A controversial Wii release, Madworld is one of the few adult titles on the platform, and taking inspiration from the likes of Sin City, it’s also one of the most visually appealing. For the majority of the game you’ll see only three colours – black, white and red. The environments, characters and weapons are all monochrome, whilst there’s more than enough blood spattering around to bring a little bright and bold colour to the proceedings.
The violence is about as OTT as it gets and the game makes no excuses for its brutal, rude and blatantly crude approach, but for visual style, few games on the Wii can match it.
Little Big Planet
Sony’s new poster child and, some may say, the saviour of the PS3, Sackboy is one photogenic game hero. However, it’s not only Sackboy that helps LBP look the part, and everything in the game boasts a real style. From the burlap sack materials of the characters to the material and Play-Doh covered environments, this is one stylish game.
The whole world looks like the contents of Tony Hart’s work bench, and this homemade appearance is perfectly suited to a game that encourages community creation. A modern masterpiece of design.
Alright, alright! I know that as a game, Dragon’s Lair sucked the proverbials, but on release no one had ever seen anything like it. Dragon’s Lair was a cartoon, pure and simple. And, even though input was phenomenally basic, you controlled it.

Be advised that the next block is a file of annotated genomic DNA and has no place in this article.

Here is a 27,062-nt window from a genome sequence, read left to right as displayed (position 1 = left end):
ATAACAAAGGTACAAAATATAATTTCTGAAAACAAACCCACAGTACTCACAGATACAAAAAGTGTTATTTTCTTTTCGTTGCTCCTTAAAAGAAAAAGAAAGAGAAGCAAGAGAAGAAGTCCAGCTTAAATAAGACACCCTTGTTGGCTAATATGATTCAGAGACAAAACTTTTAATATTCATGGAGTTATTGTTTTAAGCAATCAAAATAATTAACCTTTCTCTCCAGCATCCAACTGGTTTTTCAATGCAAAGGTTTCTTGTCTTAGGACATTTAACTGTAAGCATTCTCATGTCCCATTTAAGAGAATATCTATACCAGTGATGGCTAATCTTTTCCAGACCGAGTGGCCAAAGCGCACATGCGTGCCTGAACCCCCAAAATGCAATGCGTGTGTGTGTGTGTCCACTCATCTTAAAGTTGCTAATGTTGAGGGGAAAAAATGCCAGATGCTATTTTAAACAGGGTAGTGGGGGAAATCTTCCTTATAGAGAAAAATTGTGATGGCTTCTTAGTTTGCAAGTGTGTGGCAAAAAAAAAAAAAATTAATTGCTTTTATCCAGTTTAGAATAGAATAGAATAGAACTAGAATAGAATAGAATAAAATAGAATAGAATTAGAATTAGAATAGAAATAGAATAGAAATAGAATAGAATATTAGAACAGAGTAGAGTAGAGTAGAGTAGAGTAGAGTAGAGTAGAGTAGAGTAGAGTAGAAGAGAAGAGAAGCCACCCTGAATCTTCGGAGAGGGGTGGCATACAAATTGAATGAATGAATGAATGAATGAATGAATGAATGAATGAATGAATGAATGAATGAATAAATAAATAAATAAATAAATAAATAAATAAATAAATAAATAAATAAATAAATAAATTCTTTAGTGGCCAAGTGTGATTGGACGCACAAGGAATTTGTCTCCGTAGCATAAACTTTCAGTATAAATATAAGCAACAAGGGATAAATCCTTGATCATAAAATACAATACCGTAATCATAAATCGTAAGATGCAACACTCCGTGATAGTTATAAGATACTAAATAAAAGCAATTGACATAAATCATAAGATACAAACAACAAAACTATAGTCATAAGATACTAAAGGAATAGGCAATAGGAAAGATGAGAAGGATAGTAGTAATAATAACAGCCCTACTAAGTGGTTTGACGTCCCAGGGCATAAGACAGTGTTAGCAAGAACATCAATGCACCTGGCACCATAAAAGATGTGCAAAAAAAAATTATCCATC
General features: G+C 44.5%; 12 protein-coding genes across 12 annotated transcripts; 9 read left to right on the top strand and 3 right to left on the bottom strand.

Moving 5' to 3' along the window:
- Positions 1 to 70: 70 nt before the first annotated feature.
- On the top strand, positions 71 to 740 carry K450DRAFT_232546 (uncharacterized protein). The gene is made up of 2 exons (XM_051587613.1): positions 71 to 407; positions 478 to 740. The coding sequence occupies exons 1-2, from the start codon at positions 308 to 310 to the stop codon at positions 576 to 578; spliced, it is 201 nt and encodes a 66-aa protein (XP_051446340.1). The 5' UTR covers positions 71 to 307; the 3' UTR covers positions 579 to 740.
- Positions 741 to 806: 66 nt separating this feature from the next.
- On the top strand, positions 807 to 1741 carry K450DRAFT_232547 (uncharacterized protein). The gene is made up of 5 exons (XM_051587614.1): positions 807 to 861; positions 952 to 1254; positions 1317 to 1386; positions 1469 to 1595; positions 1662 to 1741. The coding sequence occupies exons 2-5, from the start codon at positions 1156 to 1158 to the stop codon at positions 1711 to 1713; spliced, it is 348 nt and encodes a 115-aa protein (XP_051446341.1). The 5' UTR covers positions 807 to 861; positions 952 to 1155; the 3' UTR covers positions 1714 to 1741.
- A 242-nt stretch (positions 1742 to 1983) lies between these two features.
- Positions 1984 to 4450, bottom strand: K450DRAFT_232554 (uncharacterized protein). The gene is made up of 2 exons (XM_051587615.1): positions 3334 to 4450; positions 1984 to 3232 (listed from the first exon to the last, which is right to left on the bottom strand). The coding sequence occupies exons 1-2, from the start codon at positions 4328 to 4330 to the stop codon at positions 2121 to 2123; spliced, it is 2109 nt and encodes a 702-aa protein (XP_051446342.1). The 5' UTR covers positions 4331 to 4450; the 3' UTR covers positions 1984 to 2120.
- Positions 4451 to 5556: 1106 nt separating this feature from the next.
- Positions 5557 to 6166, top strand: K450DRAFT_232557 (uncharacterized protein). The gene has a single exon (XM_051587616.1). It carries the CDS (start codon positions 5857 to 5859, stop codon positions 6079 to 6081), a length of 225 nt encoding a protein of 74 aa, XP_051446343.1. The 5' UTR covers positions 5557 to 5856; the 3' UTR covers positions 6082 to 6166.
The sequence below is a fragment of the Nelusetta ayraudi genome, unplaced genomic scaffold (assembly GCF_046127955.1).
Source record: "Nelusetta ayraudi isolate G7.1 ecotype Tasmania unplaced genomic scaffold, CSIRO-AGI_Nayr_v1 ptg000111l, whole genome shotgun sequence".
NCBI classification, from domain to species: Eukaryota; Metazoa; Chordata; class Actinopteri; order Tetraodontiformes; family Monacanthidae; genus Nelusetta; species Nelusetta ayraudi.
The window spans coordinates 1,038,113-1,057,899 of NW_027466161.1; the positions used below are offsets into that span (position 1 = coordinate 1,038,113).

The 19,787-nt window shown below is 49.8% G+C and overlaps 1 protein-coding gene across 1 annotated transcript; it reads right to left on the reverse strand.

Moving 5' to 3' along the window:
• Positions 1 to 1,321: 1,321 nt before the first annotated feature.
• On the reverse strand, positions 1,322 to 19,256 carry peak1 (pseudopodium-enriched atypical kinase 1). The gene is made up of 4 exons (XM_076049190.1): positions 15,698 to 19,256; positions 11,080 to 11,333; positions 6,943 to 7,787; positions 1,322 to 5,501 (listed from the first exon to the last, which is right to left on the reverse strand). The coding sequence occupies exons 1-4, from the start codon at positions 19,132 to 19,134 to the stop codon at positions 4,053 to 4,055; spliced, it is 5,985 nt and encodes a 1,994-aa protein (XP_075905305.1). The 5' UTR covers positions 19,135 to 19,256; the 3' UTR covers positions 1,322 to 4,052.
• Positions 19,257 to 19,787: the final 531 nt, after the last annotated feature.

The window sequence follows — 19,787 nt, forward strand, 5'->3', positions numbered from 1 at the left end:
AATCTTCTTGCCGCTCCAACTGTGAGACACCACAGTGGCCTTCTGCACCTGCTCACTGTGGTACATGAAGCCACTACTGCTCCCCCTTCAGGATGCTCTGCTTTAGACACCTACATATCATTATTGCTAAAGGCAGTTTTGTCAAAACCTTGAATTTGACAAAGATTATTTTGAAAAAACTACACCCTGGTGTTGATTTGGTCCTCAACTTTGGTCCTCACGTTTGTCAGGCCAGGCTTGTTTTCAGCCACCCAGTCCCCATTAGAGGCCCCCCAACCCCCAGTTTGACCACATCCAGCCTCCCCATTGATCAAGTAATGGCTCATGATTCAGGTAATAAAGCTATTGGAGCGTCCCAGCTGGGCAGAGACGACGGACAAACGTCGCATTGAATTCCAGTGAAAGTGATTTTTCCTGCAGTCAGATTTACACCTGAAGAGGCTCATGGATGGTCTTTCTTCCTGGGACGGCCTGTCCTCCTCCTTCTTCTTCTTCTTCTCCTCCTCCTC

Although the game was dreadful, Dragon’s Lair was a sign of things to come, and long before the polygon was an idea in a bright spark’s mind, pixels were king and this simply blew people’s minds, and so is worthy of a place here.
Prince Of Persia may have come first, and Flashback was the better game (both visually and gameplay-wise), but Another World (a.k.a Out Of This World) took the visual cake for originality. Using Delphine’s impressive rotoscoping technique, Another World‘s animation was unmatched. The actual visuals were pretty basic, with little detail, but despite this, the cast oozed personality.
Sprinkle in some stunning cutscenes to set up the various set pieces and you’ve got a memorable and breathtaking feast for the eyes.
It’s not a technology that’s survived, but on its arrival, F-Zero‘s use of the SNES’ Mode 7 was undeniably impressive. F-Zero was essentially a 2D game, but thanks to the unique Mode-7 tech and the clever visual trickery, races appeared to be full, speedy 3D.
Many, many games followed suit, including the incredible Super Mario Kart, but F-Zero was the game that set the ball rolling, and so deserves its place here.
Do you have any other examples of games that made you gaze in awe at the screen? Games that caused you to genuinely exclaim that you’d never seen anything like it? If so, post ‘em below.